What I Learned from NaNoWriMo

I participated in NaNoWriMo this past November. If you’re unfamiliar with NaNoWriMo, it stands for National Novel Writing Month and is an event held each November for writers and those aspiring to be writers. If you have ever wanted to write a book and you just haven’t been able to get started, I highly recommend you give it a try. I first learned of NaNoWriMo while checking Twitter on Thanksgiving of 2011. At that point, it was a little late for me to participate so I made it goal to participate in 2012. I’m really glad I did because it was a great experience.

The goal of NaNoWriMo is to write a 50,000 word novel during the month of November. It’s free to participate and you get to part of a great support community of other writers out there to help motivate and inspire you to write as much as you can so you can attain this goal. The novel doesn’t have to be in its finished state, but ideally, it should be readable – meaning that you should be able to hand it to friends for feedback.

I fell a bit short of the goal, but still ended up with a 27,000 word complete story. It’s not quite ready for prime time, but I achieved my primary goal of pulling together a variety of scenes and ideas into a structured story. Over the last few weeks, I’ve gone in and made edits and closed some gaps in the story. I don’t have a pressing need to complete this right away – I’ll get to it over the summer when my schedule allows – but it’s something I enjoy doing.

The biggest lesson I learned from the experience – and it’s something that I can apply to practically everything I do – is how to move on when I’m stuck. When writing a story (or anything for that matter), it’s easy to get caught up with details and sometimes looking up a quick fact on Wikipedia can turn into an hour of web surfing. But even more frustrating is getting stuck on a scene and realizing that you have so many choices and each one can affect the rest of the story. In other cases, trying to explain how the characters get from point A to point B might require a lot of thought, but you don’t want to rush your creativity. In all of these situations, it can be beneficial to move on and get to the rest of the story. Sometimes, as you move further along in a story, your creativity kicks in and helps you solve an issue that you were struggling with in an earlier part.

When I began this process, I realized that I tend to write sequentially. So if I got to a point where I’m stuck, I’d typically treat it like it’s a video game and can’t advance until I get past whatever obstacle I’m stuck at. Since NaNoWriMo was about completing the story, I learned to put placeholders in the areas I got stuck on and then just kept moving through the story. I’d simply write a sentence or two to explain what I wanted and then dealt with it on my next pass. For example, I might simply write that the characters made up when a couple pages of dialogue were needed.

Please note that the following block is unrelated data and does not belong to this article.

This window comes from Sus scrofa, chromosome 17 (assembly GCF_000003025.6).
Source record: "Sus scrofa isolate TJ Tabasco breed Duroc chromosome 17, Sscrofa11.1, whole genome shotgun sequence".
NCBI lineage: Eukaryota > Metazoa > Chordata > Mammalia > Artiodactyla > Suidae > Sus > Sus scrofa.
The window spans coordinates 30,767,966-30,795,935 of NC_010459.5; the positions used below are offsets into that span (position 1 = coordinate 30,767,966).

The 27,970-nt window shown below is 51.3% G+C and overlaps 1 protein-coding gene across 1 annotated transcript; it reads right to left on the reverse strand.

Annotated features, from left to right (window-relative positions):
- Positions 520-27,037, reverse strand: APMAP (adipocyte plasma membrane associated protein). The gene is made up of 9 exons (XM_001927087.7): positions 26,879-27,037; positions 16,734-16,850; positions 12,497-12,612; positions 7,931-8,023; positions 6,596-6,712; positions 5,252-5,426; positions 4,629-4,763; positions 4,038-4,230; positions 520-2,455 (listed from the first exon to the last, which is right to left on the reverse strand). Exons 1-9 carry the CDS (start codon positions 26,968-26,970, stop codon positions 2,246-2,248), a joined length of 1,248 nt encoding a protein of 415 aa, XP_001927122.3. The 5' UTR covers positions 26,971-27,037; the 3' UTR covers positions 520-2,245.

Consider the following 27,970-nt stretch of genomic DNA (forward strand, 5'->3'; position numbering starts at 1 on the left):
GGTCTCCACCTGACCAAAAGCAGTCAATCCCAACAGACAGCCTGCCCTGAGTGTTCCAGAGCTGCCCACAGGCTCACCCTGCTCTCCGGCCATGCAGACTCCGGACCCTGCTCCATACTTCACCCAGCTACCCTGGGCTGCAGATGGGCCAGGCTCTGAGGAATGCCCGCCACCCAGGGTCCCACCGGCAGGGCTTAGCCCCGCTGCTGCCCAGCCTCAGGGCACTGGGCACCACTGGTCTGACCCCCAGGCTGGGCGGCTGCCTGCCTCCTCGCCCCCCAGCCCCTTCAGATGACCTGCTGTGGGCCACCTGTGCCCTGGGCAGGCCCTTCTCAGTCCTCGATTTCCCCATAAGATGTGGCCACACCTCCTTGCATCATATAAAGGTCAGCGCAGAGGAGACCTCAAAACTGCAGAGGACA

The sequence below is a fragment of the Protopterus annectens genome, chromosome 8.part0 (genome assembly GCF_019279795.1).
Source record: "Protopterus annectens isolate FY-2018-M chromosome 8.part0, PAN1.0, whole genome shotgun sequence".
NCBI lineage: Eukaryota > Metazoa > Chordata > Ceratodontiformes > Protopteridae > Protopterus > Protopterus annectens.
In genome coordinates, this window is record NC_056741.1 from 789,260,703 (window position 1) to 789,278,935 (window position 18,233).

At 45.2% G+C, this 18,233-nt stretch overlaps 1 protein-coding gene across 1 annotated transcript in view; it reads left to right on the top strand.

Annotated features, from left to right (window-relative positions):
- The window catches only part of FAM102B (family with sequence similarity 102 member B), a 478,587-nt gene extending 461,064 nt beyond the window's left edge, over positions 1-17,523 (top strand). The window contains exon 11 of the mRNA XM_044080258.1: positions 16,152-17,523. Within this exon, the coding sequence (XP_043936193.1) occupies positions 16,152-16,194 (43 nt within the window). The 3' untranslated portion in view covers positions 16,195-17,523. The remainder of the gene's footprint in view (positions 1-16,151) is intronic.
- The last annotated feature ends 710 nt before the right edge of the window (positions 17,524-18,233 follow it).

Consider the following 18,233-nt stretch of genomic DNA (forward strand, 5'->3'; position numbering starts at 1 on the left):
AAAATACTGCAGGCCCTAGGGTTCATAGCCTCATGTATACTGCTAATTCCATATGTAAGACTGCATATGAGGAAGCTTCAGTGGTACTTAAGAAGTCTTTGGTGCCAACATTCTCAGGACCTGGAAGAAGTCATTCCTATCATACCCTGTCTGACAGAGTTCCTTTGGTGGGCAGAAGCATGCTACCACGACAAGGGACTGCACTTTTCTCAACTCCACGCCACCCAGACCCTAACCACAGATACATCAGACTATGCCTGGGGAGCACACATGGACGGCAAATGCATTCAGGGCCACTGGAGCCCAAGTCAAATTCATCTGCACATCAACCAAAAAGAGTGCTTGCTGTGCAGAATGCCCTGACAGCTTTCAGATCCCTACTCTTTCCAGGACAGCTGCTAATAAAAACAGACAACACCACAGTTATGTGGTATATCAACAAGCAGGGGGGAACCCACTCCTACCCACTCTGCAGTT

This certainly left me with more work down the line. However, it allowed me to reach the finish line with my first pass and get to other areas of the story that I was prepared to take from the visions in my mind and put them into my word processor (how’s that for an old school term?) before I forget them. From there, I could mull over the places that I got stuck and often, I would get ideas to help me deal with places that I was stuck.

To use a real life example, a few weeks ago I started creating my goals for 2013 and breaking them down into an action plan. One of the items on my list was to resurrect my e-zine and use it as a way to share some of the material I’m creating for my new classes before it goes on this blog. I felt like the e-zine needed a new format that was shorter and more to the point and got stuck on what I wanted the format to be. Normally, I would have spent time mulling over my options trying to find the perfect format. But at the same time, I had some ideas for blog posts and marketing materials so I shelved the e-zine format and moved on. Then when I finished everything else, I revisited my e-zine and decided on a format.

I know we’re conditioned to think that all procrastination is bad, but this is one case where it’s okay. If you have time to deal with a decision, it might make sense to move forward and keep working rather than vacillate on something. You don’t want to do this with everything, especially with decisions that are urgent in nature, but sometimes a decision can wait when there are more (or equally) important decisions to be addressed.


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